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Ticks: What to know and how to stay safe

One arachnid to be aware of is ticks. The reason for concern is due to their ability to spread disease. Ticks feed on blood similar to mosquitoes. Humans are one of many meal options ticks enjoy. They can pick up and share a variety of pathogens and bacteria as they feast. Lyme disease is one of the most well-known. Most people know it for its bullseye rash.

Quick, skillful removal of an attached tick is key. The CDC recommends using a clean, fine-tipped tweezer to grasp the tick close to the skin. Pull upward with steady, even pressure. Try not to twist or jerk as the head and mouth can break off in the skin. Remove as much as possible if this happens then leave the site alone to heal. After removal, clean the bite area and your hands well. Wrap the tick tightly in tape and throw it away or flush it down the toilet for safe disposal. Consider saving the tick in a sealed bag or container to test. Contact your doctor and provide the tick (if possible) should symptoms occur.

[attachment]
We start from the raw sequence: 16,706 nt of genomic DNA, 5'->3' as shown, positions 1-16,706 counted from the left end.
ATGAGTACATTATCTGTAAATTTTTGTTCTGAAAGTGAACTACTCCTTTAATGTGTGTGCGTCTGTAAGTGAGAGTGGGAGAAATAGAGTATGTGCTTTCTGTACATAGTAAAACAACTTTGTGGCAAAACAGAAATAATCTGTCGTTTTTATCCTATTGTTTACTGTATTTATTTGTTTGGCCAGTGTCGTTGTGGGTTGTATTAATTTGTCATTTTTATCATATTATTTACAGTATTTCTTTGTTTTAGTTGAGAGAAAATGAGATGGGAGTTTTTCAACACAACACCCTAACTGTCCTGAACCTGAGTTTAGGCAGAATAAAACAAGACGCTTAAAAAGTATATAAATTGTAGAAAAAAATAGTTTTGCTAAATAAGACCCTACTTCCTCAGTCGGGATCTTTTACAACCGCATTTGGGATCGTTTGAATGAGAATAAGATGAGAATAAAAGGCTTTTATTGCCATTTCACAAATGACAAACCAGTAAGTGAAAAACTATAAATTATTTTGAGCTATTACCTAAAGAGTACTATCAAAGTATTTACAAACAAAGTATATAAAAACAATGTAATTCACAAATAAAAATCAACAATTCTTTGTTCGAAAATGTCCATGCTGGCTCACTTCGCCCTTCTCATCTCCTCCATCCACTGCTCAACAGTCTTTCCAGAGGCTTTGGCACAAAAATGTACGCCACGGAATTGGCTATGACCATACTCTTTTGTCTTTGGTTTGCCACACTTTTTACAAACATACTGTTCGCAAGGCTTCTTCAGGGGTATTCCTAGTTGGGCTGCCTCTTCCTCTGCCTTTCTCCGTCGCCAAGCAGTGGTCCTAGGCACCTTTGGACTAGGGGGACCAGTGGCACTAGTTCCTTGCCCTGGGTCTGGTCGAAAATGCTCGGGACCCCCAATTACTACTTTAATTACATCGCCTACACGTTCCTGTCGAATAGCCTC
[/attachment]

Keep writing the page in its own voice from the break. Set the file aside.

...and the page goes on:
Enjoy the outdoors and remain tick free. Ticks hang out in wooded, grassy areas and on brush. Sticking to groomed trails and avoiding brush piles and long grass can help you steer clear. Smart “tick fashion” includes tucking pant legs into socks and wearing a long-sleeve shirt and hat. Selecting light colored clothes can make spotting them easier. Treat clothes with products such as .5% permethrin, DEET, picaridin, IR3535, oil of lemon eucalyptus, para-menthane-diol, or 2-undecanone. Shower within two hours of returning indoors and tumble dry clothes for about 10 minutes.

Areas on the body to check:

  • Under arms
  • In and around ears
  • Inside the belly button
  • Back of the knees
  • In and around hair
  • The groin
  • Where clothes are snug

Be aware of the tick varieties in your area so you know what to look for. Watch out for ticks on your pets too. Enjoy the great outdoors and be safe!